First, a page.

Start Signature

For the Commission, by the Division of Trading and Markets, pursuant to delegated authority.[15]

Kevin M. O'Neill,

Deputy Secretary.

End Signature End Preamble

Footnotes

3.  Mini Options were approved for trading on September 28, 2012. See Securities Exchange Act Release No. 67948 (September 28, 2012), 77 FR 60735 (October 4, 2012) (Approving SR-ISE-2012-58).

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8.  17 CFR 240.19b-4(f)(6). In addition, Rule 19b-4(f)(6) requires a self-regulatory organization to give the Commission written notice of its intent to file the proposed rule change at least five business days prior to the date of the filing of the proposed rule change, or such shorter time as designated by the Commission. The Exchange has satisfied this requirement.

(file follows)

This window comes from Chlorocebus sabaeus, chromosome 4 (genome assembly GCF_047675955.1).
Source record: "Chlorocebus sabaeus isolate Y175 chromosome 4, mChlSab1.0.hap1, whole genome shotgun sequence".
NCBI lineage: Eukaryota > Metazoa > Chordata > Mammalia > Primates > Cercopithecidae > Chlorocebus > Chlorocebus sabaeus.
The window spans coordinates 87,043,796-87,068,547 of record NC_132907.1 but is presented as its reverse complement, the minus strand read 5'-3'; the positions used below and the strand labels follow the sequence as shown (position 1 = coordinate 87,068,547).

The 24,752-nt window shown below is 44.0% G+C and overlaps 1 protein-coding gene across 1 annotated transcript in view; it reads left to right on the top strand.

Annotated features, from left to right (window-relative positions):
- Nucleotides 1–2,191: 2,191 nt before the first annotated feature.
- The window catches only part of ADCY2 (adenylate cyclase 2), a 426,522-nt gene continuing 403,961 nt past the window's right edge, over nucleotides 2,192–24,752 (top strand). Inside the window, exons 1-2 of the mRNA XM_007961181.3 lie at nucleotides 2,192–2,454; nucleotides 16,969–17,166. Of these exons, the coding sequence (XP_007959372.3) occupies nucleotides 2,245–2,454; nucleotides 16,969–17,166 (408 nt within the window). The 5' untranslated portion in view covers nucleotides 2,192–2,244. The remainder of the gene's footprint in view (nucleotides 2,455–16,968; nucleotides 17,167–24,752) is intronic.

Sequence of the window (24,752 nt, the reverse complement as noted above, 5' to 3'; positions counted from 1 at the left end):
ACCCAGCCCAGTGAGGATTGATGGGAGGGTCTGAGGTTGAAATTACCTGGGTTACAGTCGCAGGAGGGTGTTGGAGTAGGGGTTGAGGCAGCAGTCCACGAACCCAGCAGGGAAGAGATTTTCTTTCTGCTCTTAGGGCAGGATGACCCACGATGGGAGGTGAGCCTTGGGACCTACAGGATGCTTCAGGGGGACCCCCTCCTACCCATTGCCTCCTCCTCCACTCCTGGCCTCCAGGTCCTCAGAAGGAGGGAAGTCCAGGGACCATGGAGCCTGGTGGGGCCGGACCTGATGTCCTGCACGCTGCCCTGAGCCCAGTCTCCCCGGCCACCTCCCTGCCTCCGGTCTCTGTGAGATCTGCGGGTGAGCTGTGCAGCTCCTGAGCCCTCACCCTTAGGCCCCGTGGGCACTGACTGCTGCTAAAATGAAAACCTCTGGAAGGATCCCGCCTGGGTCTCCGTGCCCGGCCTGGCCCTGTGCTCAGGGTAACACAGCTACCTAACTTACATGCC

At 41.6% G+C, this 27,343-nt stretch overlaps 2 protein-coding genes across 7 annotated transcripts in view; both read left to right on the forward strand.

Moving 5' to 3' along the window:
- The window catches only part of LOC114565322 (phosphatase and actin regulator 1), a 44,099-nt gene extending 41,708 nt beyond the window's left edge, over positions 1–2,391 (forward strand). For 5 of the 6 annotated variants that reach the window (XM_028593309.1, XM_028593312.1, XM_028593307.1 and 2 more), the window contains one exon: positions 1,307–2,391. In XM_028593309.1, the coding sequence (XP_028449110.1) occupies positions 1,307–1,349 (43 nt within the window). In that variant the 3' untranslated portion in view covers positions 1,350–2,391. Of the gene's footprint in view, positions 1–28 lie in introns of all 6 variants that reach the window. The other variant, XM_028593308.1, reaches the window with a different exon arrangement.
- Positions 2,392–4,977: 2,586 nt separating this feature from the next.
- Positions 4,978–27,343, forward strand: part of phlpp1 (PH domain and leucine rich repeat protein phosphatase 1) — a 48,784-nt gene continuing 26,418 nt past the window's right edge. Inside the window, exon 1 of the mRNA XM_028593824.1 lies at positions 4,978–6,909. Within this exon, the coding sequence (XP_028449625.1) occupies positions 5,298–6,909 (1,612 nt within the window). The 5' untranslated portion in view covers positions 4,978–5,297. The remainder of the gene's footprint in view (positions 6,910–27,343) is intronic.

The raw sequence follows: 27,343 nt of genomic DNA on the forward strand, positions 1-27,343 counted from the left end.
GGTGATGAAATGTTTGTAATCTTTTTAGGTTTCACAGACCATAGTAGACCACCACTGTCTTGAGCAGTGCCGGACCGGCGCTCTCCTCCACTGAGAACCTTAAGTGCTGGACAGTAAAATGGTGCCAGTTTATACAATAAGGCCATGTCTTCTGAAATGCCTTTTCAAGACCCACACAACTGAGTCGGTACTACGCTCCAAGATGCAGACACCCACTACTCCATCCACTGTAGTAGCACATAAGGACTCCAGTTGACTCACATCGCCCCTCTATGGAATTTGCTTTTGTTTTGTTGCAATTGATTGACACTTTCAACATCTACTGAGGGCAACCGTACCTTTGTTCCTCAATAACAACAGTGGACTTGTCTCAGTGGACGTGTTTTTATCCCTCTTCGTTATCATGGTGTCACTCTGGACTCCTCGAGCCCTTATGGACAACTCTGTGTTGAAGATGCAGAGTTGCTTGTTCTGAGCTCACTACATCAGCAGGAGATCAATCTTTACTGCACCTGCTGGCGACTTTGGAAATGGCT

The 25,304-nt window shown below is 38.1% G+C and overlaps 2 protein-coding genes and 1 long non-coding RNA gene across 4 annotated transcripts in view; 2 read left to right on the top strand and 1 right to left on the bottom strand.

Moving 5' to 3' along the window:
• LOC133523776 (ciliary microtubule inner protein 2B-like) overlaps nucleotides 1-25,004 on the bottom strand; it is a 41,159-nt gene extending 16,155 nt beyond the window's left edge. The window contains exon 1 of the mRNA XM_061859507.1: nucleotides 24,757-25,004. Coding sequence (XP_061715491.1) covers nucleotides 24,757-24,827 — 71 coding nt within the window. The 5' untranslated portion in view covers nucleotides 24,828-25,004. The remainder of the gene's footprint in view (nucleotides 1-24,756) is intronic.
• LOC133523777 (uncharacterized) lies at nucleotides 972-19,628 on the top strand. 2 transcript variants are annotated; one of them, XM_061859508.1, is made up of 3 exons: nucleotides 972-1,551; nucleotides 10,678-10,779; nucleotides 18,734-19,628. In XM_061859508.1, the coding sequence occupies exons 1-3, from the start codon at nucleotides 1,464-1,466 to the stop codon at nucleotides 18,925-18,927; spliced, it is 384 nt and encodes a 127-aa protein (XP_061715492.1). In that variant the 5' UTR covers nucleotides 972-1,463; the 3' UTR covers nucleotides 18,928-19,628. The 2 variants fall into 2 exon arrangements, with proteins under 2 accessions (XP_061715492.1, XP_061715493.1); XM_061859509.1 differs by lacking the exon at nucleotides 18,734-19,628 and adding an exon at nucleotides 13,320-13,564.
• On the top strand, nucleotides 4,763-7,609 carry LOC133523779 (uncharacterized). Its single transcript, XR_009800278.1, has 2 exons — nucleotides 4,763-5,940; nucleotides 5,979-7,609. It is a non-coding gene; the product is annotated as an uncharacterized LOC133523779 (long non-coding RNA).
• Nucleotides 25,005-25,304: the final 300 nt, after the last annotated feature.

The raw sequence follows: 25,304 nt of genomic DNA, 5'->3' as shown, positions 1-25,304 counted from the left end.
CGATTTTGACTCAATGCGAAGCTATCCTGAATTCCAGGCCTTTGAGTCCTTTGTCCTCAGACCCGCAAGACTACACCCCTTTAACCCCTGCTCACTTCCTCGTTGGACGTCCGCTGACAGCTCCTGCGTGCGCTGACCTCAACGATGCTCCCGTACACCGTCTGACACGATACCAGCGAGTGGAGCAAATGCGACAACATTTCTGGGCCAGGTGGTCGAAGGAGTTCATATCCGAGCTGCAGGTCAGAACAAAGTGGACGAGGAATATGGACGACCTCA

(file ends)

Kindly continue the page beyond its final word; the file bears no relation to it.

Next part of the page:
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10.  17 CFR 240.19b-4(f)(6)(iii).

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11.  See Securities Exchange Act Release No. 67284 (June 27, 2012), 77 FR 39545 (July 3, 2012). See also supra note 3.

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12.  See SR-ISE-2013-27, Item 7.

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13.  See id.

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14.  For purposes only of waiving the 30-day operative delay, the Commission has also considered the proposed rule's impact on efficiency, competition, and capital formation. See 15 U.S.C. 78c(f).

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[FR Doc. 2013-06631 Filed 3-21-13; 8:45 am]

BILLING CODE 8011-01-P